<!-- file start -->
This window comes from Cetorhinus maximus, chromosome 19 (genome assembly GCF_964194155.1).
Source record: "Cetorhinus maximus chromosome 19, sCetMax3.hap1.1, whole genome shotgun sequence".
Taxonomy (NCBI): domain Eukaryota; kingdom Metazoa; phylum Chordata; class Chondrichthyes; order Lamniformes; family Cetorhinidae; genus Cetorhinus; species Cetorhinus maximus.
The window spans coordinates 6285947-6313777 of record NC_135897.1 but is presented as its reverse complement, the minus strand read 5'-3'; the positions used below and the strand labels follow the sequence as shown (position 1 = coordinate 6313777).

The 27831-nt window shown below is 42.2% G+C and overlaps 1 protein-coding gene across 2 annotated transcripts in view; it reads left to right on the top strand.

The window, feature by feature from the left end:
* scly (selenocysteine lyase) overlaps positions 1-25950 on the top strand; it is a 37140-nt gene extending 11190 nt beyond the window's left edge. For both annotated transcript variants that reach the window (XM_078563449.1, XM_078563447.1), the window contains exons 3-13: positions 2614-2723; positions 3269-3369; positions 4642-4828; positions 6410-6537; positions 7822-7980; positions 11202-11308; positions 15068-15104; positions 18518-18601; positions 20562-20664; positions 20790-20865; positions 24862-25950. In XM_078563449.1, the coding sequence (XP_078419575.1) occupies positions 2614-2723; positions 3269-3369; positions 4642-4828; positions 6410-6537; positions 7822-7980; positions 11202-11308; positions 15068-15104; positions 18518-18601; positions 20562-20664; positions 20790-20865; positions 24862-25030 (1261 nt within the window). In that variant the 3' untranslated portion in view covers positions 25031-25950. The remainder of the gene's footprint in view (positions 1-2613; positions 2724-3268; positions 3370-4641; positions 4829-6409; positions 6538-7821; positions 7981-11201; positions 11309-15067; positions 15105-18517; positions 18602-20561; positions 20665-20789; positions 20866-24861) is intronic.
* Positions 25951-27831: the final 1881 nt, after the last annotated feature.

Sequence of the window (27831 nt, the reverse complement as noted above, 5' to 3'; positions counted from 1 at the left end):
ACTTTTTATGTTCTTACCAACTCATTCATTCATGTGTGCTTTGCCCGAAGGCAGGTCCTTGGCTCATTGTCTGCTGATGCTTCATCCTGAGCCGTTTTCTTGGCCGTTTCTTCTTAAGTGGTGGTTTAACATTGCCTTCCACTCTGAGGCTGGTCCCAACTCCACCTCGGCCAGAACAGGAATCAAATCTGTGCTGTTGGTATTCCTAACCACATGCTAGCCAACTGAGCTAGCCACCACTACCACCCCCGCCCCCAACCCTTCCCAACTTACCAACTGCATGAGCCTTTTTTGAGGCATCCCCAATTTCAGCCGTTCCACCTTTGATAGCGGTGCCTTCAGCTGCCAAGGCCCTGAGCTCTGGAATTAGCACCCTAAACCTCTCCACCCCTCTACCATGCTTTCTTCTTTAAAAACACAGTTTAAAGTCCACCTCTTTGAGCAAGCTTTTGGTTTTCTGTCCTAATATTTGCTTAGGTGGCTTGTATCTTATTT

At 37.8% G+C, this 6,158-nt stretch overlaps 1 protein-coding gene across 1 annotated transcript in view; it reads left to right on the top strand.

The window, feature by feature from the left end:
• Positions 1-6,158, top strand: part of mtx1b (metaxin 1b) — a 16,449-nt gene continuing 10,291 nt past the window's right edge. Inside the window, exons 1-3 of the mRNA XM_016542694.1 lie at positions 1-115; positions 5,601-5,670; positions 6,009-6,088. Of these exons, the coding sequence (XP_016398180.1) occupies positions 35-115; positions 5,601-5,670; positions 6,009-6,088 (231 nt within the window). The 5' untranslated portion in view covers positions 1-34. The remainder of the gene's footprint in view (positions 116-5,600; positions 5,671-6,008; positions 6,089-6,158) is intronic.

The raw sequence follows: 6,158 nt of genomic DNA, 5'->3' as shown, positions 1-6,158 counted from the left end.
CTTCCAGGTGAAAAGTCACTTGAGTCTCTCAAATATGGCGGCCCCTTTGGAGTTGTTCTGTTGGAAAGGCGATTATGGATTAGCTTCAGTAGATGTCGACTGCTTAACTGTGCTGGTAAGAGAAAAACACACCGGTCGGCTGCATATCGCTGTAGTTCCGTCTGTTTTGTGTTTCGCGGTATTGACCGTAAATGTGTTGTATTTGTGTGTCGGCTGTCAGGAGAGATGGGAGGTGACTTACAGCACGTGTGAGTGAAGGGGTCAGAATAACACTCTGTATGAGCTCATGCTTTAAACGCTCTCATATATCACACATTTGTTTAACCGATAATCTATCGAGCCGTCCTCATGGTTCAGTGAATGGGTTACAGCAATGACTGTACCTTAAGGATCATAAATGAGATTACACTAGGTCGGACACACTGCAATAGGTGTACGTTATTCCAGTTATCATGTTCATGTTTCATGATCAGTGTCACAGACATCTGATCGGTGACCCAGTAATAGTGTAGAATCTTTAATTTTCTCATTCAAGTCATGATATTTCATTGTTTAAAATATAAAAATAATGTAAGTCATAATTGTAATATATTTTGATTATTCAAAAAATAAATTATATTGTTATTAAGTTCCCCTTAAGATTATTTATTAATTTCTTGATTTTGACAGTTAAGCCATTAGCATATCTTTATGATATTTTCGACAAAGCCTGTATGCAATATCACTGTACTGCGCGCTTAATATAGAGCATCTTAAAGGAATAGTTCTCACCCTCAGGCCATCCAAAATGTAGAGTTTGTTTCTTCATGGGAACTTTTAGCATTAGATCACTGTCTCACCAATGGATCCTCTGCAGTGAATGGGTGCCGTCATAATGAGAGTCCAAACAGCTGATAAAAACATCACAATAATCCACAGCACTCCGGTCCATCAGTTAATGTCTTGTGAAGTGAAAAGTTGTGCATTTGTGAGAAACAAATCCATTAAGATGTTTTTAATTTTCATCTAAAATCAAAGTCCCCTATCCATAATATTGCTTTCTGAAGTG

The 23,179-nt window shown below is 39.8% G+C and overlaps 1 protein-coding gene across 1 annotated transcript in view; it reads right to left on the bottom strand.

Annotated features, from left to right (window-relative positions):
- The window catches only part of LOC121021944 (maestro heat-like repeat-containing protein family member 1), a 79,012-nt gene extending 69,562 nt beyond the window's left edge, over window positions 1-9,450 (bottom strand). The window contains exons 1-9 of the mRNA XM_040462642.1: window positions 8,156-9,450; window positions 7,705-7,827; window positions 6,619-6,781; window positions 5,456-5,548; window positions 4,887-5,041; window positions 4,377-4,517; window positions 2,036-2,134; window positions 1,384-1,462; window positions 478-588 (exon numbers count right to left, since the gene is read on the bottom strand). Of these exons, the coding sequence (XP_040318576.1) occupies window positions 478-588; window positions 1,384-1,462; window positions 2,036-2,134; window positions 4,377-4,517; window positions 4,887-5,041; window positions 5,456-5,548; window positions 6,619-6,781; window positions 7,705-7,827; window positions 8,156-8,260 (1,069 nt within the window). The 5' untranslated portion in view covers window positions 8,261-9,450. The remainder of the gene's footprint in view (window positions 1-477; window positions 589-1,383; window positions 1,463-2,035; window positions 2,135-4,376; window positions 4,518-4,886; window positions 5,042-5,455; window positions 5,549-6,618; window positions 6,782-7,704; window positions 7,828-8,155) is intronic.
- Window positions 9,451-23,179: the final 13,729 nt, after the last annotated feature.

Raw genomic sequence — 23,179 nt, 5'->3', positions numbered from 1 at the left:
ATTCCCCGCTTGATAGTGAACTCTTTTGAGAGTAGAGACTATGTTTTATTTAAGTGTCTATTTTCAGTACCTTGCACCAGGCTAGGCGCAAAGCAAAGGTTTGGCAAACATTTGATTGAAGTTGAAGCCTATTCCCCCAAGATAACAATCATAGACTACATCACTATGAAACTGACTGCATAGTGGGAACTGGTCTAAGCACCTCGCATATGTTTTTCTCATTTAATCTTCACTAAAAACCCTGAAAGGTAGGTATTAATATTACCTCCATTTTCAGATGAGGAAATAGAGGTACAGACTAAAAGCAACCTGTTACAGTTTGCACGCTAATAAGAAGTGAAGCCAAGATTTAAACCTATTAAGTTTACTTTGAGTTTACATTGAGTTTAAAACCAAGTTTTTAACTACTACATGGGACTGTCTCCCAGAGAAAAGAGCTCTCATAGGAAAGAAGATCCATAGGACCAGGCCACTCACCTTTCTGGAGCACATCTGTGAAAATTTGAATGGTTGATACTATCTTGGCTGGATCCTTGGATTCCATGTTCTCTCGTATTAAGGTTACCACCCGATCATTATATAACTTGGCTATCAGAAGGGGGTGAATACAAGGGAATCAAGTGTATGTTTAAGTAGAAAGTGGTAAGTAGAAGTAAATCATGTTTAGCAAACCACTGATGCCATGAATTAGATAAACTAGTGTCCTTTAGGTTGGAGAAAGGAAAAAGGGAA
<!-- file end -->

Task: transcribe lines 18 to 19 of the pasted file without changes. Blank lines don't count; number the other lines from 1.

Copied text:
- The window catches only part of LOC121021944 (maestro heat-like repeat-containing protein family member 1), a 79,012-nt gene extending 69,562 nt beyond the window's left edge, over window positions 1-9,450 (bottom strand). The window contains exons 1-9 of the mRNA XM_040462642.1: window positions 8,156-9,450; window positions 7,705-7,827; window positions 6,619-6,781; window positions 5,456-5,548; window positions 4,887-5,041; window positions 4,377-4,517; window positions 2,036-2,134; window positions 1,384-1,462; window positions 478-588 (exon numbers count right to left, since the gene is read on the bottom strand). Of these exons, the coding sequence (XP_040318576.1) occupies window positions 478-588; window positions 1,384-1,462; window positions 2,036-2,134; window positions 4,377-4,517; window positions 4,887-5,041; window positions 5,456-5,548; window positions 6,619-6,781; window positions 7,705-7,827; window positions 8,156-8,260 (1,069 nt within the window). The 5' untranslated portion in view covers window positions 8,261-9,450. The remainder of the gene's footprint in view (window positions 1-477; window positions 589-1,383; window positions 1,463-2,035; window positions 2,135-4,376; window positions 4,518-4,886; window positions 5,042-5,455; window positions 5,549-6,618; window positions 6,782-7,704; window positions 7,828-8,155) is intronic.
- Window positions 9,451-23,179: the final 13,729 nt, after the last annotated feature.